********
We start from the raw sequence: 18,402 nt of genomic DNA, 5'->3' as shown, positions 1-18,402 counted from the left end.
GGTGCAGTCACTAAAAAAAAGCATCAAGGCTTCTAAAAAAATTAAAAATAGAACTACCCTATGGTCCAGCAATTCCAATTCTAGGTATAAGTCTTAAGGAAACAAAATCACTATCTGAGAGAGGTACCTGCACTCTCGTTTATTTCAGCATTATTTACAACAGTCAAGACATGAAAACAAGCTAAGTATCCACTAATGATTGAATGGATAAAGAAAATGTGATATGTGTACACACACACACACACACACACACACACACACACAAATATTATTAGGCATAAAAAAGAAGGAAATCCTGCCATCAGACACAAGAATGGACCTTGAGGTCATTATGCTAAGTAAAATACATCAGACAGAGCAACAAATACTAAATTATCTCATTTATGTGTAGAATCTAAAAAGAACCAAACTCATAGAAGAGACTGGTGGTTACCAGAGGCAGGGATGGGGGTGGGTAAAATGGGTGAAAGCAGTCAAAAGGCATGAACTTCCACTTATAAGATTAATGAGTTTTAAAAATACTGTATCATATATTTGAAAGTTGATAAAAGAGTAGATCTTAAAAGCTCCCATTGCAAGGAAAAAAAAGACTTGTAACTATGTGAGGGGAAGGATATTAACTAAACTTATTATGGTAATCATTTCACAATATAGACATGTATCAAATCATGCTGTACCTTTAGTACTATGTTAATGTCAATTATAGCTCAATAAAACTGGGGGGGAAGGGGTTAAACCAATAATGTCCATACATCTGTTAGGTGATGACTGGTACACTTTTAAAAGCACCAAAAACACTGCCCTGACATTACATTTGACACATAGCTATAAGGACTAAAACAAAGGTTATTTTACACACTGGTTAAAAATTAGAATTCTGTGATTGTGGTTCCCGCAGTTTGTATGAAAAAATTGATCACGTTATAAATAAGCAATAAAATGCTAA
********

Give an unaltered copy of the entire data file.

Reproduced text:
We start from the raw sequence: 18,402 nt of genomic DNA, 5'->3' as shown, positions 1-18,402 counted from the left end.
GGTGCAGTCACTAAAAAAAAGCATCAAGGCTTCTAAAAAAATTAAAAATAGAACTACCCTATGGTCCAGCAATTCCAATTCTAGGTATAAGTCTTAAGGAAACAAAATCACTATCTGAGAGAGGTACCTGCACTCTCGTTTATTTCAGCATTATTTACAACAGTCAAGACATGAAAACAAGCTAAGTATCCACTAATGATTGAATGGATAAAGAAAATGTGATATGTGTACACACACACACACACACACACACACACACACACAAATATTATTAGGCATAAAAAAGAAGGAAATCCTGCCATCAGACACAAGAATGGACCTTGAGGTCATTATGCTAAGTAAAATACATCAGACAGAGCAACAAATACTAAATTATCTCATTTATGTGTAGAATCTAAAAAGAACCAAACTCATAGAAGAGACTGGTGGTTACCAGAGGCAGGGATGGGGGTGGGTAAAATGGGTGAAAGCAGTCAAAAGGCATGAACTTCCACTTATAAGATTAATGAGTTTTAAAAATACTGTATCATATATTTGAAAGTTGATAAAAGAGTAGATCTTAAAAGCTCCCATTGCAAGGAAAAAAAAGACTTGTAACTATGTGAGGGGAAGGATATTAACTAAACTTATTATGGTAATCATTTCACAATATAGACATGTATCAAATCATGCTGTACCTTTAGTACTATGTTAATGTCAATTATAGCTCAATAAAACTGGGGGGGAAGGGGTTAAACCAATAATGTCCATACATCTGTTAGGTGATGACTGGTACACTTTTAAAAGCACCAAAAACACTGCCCTGACATTACATTTGACACATAGCTATAAGGACTAAAACAAAGGTTATTTTACACACTGGTTAAAAATTAGAATTCTGTGATTGTGGTTCCCGCAGTTTGTATGAAAAAATTGATCACGTTATAAATAAGCAATAAAATGCTAA